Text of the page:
A young man whom Judge Hughes said looks nothing like the people who usually come before the court will have to live with a drug dealing conviction.
“You’re not the type of character we expect to see,” said the judge.
He spoke sympathetically to 26-year-old former plasterer Peadar Tully, Mohill Road, Drumlish, who admitted he had been dealing two ounces of cannabis a week for three months to supplement his social welfare.
Garda Bobby Feery stopped his car at Ballynacargy on July 22, 2011 to search it and found two one-ounce bags of herbal cannabis worth €650 under the cowling around the gearstick.
Tully had been making a good living with his father during the boom time, but when work dried up, he began dealing and was making €100 profit on each ounce he sold.
He had been using cannabis himself since he was sixteen but is now clean.
Solicitor Owen Carty said his client’s father, who was in court, described him as “an incredible worker”, and he has since completed a FETAC course.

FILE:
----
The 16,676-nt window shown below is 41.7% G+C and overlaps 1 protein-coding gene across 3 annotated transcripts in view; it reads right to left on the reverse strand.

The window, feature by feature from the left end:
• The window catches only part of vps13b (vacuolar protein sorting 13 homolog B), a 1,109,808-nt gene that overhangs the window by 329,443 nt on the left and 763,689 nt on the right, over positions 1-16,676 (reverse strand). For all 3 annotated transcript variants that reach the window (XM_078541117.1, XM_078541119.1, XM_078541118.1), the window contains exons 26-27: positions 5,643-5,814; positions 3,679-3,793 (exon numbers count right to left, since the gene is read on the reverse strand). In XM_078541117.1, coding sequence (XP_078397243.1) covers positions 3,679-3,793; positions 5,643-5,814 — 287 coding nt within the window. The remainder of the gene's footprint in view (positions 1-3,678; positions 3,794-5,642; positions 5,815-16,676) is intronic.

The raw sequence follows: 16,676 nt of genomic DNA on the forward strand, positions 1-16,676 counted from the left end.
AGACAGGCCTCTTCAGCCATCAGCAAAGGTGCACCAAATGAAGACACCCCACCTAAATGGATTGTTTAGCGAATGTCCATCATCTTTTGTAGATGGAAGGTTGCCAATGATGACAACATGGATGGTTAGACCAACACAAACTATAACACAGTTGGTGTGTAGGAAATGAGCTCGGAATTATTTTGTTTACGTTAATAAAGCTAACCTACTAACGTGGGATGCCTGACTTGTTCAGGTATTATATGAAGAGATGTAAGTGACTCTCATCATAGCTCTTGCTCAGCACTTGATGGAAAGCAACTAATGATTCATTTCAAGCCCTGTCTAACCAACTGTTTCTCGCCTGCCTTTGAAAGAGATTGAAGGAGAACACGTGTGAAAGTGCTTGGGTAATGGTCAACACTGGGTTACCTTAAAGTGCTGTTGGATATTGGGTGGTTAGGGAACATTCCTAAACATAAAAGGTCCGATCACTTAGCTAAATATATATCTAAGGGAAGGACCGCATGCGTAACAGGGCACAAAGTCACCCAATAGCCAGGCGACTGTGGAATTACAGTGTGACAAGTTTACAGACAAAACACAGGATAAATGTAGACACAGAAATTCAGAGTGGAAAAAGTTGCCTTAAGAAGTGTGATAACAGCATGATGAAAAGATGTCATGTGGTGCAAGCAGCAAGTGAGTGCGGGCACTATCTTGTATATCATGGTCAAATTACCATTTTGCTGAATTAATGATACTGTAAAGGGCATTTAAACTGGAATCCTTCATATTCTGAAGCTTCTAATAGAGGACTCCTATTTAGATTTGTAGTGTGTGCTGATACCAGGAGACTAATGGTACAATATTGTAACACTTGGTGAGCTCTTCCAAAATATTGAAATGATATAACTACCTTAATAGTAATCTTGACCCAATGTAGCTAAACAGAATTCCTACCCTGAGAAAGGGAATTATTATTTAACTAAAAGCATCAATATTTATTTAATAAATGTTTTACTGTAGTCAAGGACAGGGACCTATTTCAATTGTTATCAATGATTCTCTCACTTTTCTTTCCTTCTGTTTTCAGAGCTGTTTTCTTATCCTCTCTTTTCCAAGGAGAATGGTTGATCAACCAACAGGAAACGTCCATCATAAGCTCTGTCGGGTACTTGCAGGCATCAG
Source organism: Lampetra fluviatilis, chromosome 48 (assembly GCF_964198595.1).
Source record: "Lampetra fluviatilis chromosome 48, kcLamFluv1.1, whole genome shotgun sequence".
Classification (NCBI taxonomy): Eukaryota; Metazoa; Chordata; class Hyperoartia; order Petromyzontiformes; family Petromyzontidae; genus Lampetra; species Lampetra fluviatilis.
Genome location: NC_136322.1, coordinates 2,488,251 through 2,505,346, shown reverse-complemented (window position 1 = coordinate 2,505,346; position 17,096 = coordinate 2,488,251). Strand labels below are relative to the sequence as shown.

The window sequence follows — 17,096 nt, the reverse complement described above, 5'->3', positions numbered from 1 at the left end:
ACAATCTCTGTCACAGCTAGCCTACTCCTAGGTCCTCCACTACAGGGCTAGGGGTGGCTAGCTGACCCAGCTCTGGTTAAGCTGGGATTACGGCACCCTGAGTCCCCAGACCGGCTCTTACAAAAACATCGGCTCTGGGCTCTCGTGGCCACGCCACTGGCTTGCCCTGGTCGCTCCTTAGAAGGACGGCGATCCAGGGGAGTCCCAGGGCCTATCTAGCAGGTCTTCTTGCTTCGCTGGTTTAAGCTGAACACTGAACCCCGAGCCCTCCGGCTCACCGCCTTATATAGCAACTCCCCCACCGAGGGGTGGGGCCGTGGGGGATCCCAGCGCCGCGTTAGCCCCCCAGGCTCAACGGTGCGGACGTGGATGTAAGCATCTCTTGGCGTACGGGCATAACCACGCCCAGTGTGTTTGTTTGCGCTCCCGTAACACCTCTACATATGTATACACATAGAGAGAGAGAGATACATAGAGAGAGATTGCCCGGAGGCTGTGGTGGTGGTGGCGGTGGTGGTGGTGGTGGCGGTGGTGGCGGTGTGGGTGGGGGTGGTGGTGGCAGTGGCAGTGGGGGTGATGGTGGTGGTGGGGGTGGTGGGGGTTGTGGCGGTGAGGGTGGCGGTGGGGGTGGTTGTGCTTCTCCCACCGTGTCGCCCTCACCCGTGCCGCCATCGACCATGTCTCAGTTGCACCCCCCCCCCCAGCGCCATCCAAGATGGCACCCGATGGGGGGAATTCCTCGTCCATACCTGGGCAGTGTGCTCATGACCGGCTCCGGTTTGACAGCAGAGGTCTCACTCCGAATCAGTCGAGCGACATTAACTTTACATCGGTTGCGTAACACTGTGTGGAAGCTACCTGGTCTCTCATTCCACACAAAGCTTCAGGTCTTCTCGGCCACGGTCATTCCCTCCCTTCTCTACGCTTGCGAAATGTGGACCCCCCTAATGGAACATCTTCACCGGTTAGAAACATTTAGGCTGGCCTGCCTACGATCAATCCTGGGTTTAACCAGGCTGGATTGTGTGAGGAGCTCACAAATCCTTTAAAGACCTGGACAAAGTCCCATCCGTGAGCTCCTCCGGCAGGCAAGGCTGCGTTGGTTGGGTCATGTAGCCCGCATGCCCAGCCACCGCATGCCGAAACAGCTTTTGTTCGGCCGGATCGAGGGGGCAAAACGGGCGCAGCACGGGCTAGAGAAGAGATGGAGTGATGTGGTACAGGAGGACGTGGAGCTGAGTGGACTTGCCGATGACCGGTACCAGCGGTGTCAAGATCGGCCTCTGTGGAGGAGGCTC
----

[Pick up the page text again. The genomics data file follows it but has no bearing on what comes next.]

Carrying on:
“It was a stupid venture, done to make money,” he said.
Judge Hughes observed that the young man was clearly uncomfortable in court, and questioned how a hard-working plasterer from a rural area had been using the drug for so long.
“You don’t strike me as the Pablo Escobar type of character, like some we see in this court,” he observed, as Tully appeared before him well-groomed and wearing a suit, shirt, and tie.
He said the punishment for him is having a conviction on his record, which will have very serious implications if he comes before the court again.
He convicted him of drug dealing and fined him €500.